One may be about to. Baroness Jay, the health minister, is responsible for the Pharmaceutical Price Regulation Scheme (PPRS), the mechanism by which the Department of Health carries out its dual role as both sponsor of the pharmaceutical industry and main buyer of its products. This scheme comes to the end of its current five-year term in October.
Part of her brief is to ensure that the prices the NHS pays are reasonable while not destabilising an industry that brought in a pounds 2.25bn balance of trade surplus last year and indirectly employs a quarter of a million people. The Department of Health last week confirmed that talks with industry on the PPRS have started.
At the same time, Baroness Jay has indicated that she is prepared to take a much tougher line with pharmaceutical companies over their dealings with the NHS. Three weeks ago her office announced it would be "clamping down" and imposing fines of up to pounds 5,000 on companies trying to "exert improper influence" on prescribers through their marketing activities.
The DoH already has the power to do this, and the idea of a pounds 5,000 fine may not sound particularly menacing to multinational players. But according to some industry commentators, the message that she is getting tough on the industry - underlined by her press office - may signal a more aggressive overall stance, particularly as the PPRS agreement is about to expire.
Moreover, Baroness Jay is part of a government that has already shown its muscle with regulated industries. But, unlike the utilities, the way forward in pharmaceuticals is unlikely to be as simple as a windfall tax.
Few people understand the value - and the cost - of medicines. Most patients don't know the savings to be made by being kept out of hospital, nor the potential cost of drugs that make one feel better but can be considered unnecessary. As biotechnology opens up a stream of genuinely innovative medicines, some of which may have been developed relatively cheaply, how is their value to be determined?
At present, the PPRS controls profits rather than prices through a complex series of targets and allowances. It does this by the Department of Health setting, in confidence, a target profit level with each company. This lies within a range currently set at 17-21 per cent of capital employed in serving the NHS market. If a company's profits are more than 25 per cent above this agreed level, the company either pays a refund or reduces its prices. If they fall more than 25 per cent below the target, the company is allowed to raise prices.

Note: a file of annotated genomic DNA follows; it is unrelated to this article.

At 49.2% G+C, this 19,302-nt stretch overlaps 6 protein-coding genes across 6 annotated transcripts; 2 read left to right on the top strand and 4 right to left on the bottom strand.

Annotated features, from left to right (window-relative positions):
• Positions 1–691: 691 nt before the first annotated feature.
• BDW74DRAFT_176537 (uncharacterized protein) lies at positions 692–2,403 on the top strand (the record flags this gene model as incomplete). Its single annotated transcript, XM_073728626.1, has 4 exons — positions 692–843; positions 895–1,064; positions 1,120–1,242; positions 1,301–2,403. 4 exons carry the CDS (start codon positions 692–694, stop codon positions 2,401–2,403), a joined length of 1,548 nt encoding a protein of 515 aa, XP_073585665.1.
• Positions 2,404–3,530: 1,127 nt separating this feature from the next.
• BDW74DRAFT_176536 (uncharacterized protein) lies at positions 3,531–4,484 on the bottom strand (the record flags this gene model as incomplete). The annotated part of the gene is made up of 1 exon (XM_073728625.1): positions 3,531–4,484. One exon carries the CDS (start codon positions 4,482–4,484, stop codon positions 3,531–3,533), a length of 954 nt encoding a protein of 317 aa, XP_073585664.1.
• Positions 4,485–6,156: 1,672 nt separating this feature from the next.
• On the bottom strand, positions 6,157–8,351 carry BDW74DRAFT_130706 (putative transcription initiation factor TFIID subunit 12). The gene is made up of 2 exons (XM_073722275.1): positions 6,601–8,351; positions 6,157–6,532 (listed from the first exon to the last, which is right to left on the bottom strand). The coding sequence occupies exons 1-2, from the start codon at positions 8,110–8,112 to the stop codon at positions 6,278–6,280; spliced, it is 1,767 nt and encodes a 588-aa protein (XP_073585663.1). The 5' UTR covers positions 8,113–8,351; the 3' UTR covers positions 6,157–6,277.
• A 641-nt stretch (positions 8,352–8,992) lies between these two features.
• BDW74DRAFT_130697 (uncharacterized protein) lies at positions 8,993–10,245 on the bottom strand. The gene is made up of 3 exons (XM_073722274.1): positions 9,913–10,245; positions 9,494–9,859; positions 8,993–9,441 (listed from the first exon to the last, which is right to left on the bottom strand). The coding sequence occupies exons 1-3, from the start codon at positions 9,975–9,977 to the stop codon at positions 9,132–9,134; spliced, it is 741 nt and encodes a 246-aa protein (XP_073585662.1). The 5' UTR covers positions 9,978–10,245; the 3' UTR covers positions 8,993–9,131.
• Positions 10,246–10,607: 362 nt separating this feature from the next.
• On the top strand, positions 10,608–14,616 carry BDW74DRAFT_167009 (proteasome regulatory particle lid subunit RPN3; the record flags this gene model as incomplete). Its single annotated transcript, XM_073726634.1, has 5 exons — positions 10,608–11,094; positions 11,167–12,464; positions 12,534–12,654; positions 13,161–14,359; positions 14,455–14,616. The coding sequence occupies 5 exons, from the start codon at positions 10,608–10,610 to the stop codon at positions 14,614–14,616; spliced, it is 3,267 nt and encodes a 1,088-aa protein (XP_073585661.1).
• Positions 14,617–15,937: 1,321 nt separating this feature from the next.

Within this system, companies can claim various allowances to reduce their headline profit to the target level. They can negotiate an individual Research and Development allowance, for example, worth anything up to 22.5 per cent of their sales to the NHS, and a promotional allowance of around 9 per cent of sales. This year the NHS expects to spend pounds 6bn on drugs. This means that the promotion allowances alone amount to pounds 540m, almost double the entire NHS deficit.
As the 1994 Health Select Committee pointed out in what was the first comprehensive review of the PPRS, the government has absolutely no say in what is researched nor how a drug is promoted. Indeed, the committee was deeply critical of what they saw as a system skewed towards industry. It recommended introducing greater transparency, monitoring research to ensure it was appropriate for NHS needs and investigating replacing the PPRS with a National Prescribing List.
It also highlighted the fact that a system based on profit means that other initiatives to reduce drug costs do not necessarily translate into NHS savings. If profits fall, companies simply apply for a price increase. This point was taken up by health economists at York University, Dr Alan Maynard and Karen Bloor, who also argued for a National Prescribing List in a British Medical Journal editorial last month.
A National Prescribing List is also the favoured course of clinical pharmacologist Dr Joe Collier, editor of the Drug and Therapeutics Bulletin, the one publication circulated by the Department of Health to all prescribers. Dr Collier, who advised the 1994 Health Select Committee, believes changes are not only needed, but that this government is well placed to implement them.